Crony Baloney, Doggy Glitter Edition: USDA’s Market Access Program is Corporate Welfare

Susan Ferrechio at the Washington Examiner writes about the the massive farm bill making its way through congress, and how there are lots of little programs thrown into the bill:

But billions of dollars in the legislation are also dedicated to entities like the Market Access Program, which provides $200 million a year in taxpayer dollars to trade associations to promote U.S. products overseas.

Espree, the company that produces the styling spray for dogs (“Leaves the coat with specks of shiny glitter and aroma of Candy Cane”) was aided by a taxpayer subsidy under MAP.

Paying to advertise for doggy glitter overseas hardly seems to be a legitimate function of government. But it isn’t just small products getting benefits, large and profitable companies are also receiving millions every year to help them pay for advertising. Why are taxpayers paying for this service? Why does the Market Access Program (MAP) even exist? Steve Ellis, vice president of Taxpayers for Common Sense, says “The truth is, MAP is classic corporate welfare that takes taxpayer dollars to benefit big businesses’ bottom line.”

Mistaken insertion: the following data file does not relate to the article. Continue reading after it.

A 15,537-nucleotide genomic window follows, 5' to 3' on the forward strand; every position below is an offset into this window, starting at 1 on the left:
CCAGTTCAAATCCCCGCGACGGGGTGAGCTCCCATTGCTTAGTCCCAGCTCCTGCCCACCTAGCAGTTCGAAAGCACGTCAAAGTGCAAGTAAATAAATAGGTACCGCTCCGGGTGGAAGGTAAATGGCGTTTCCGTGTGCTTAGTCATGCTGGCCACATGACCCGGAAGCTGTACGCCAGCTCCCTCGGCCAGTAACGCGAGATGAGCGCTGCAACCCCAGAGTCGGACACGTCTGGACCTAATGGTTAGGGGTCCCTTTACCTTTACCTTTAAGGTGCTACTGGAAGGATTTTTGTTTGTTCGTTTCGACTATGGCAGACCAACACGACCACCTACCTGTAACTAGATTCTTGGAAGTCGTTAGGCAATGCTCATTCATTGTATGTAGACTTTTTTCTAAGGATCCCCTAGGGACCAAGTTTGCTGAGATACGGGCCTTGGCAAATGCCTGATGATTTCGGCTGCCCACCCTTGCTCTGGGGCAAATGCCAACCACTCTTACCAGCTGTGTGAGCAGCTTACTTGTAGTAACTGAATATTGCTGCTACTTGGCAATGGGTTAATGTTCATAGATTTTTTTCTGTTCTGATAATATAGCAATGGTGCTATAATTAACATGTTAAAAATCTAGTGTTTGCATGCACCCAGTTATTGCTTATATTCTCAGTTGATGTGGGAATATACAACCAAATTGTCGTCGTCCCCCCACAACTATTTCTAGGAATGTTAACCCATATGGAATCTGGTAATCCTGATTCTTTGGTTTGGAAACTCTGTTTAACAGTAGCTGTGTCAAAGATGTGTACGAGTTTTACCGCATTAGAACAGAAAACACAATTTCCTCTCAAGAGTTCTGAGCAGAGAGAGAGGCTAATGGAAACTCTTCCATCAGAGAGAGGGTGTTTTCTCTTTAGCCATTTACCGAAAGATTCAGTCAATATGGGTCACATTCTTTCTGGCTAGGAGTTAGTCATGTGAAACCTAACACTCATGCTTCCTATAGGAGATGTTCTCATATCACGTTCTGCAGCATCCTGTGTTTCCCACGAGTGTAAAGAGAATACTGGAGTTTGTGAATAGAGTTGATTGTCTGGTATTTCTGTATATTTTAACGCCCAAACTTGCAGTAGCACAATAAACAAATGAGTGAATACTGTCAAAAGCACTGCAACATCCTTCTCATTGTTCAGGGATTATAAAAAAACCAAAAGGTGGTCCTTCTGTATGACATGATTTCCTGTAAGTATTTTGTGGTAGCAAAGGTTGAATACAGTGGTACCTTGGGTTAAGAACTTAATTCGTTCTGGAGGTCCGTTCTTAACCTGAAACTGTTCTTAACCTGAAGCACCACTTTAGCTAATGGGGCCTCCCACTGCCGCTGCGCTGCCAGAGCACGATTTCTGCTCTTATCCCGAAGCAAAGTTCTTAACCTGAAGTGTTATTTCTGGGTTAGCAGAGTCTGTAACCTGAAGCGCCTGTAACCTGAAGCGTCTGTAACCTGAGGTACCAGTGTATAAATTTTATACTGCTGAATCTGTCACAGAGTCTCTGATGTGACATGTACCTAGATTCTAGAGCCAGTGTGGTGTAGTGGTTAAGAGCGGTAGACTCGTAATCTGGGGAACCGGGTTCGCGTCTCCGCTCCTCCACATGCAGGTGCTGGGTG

A few examples of how the MAP spends its money (amount spent in 2010):

Organization Amount of Funding
Cotton Council International $20,645,807
California Prune Board $3,660,254
National Potato Promotion Board $5,231,810
Sunkist Growers, Inc. $4,072,982
Welch Foods, Inc. $907,177
Wine Institute $7,152,261

We don’t need to pay for companies or industries to market their products overseas. I give this two baloneys:


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